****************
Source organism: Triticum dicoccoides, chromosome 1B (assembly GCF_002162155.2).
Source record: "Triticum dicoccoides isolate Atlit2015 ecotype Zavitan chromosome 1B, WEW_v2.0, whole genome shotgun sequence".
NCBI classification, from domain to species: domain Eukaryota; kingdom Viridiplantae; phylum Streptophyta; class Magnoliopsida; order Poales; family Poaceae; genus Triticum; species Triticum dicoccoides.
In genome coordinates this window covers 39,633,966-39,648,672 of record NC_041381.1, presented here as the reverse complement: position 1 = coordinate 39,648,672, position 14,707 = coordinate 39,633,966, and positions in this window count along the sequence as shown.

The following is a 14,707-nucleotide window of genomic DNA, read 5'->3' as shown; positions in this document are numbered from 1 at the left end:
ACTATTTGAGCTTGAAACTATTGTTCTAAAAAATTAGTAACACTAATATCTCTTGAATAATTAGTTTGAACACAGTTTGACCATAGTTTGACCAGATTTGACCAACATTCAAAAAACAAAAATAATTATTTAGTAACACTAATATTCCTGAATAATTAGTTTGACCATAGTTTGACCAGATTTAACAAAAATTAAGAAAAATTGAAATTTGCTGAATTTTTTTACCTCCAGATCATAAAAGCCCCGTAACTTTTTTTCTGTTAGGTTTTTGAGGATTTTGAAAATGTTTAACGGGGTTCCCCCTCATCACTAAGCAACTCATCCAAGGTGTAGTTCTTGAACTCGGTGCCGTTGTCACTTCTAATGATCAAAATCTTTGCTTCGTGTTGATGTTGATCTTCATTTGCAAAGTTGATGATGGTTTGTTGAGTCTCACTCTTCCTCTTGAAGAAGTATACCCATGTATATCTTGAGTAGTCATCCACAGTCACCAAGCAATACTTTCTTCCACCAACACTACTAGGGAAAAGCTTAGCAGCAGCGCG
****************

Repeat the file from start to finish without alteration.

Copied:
Source organism: Triticum dicoccoides, chromosome 1B (assembly GCF_002162155.2).
Source record: "Triticum dicoccoides isolate Atlit2015 ecotype Zavitan chromosome 1B, WEW_v2.0, whole genome shotgun sequence".
NCBI classification, from domain to species: domain Eukaryota; kingdom Viridiplantae; phylum Streptophyta; class Magnoliopsida; order Poales; family Poaceae; genus Triticum; species Triticum dicoccoides.
In genome coordinates this window covers 39,633,966-39,648,672 of record NC_041381.1, presented here as the reverse complement: position 1 = coordinate 39,648,672, position 14,707 = coordinate 39,633,966, and positions in this window count along the sequence as shown.

The following is a 14,707-nucleotide window of genomic DNA, read 5'->3' as shown; positions in this document are numbered from 1 at the left end:
ACTATTTGAGCTTGAAACTATTGTTCTAAAAAATTAGTAACACTAATATCTCTTGAATAATTAGTTTGAACACAGTTTGACCATAGTTTGACCAGATTTGACCAACATTCAAAAAACAAAAATAATTATTTAGTAACACTAATATTCCTGAATAATTAGTTTGACCATAGTTTGACCAGATTTAACAAAAATTAAGAAAAATTGAAATTTGCTGAATTTTTTTACCTCCAGATCATAAAAGCCCCGTAACTTTTTTTCTGTTAGGTTTTTGAGGATTTTGAAAATGTTTAACGGGGTTCCCCCTCATCACTAAGCAACTCATCCAAGGTGTAGTTCTTGAACTCGGTGCCGTTGTCACTTCTAATGATCAAAATCTTTGCTTCGTGTTGATGTTGATCTTCATTTGCAAAGTTGATGATGGTTTGTTGAGTCTCACTCTTCCTCTTGAAGAAGTATACCCATGTATATCTTGAGTAGTCATCCACAGTCACCAAGCAATACTTTCTTCCACCAACACTACTAGGGAAAAGCTTAGCAGCAGCGCG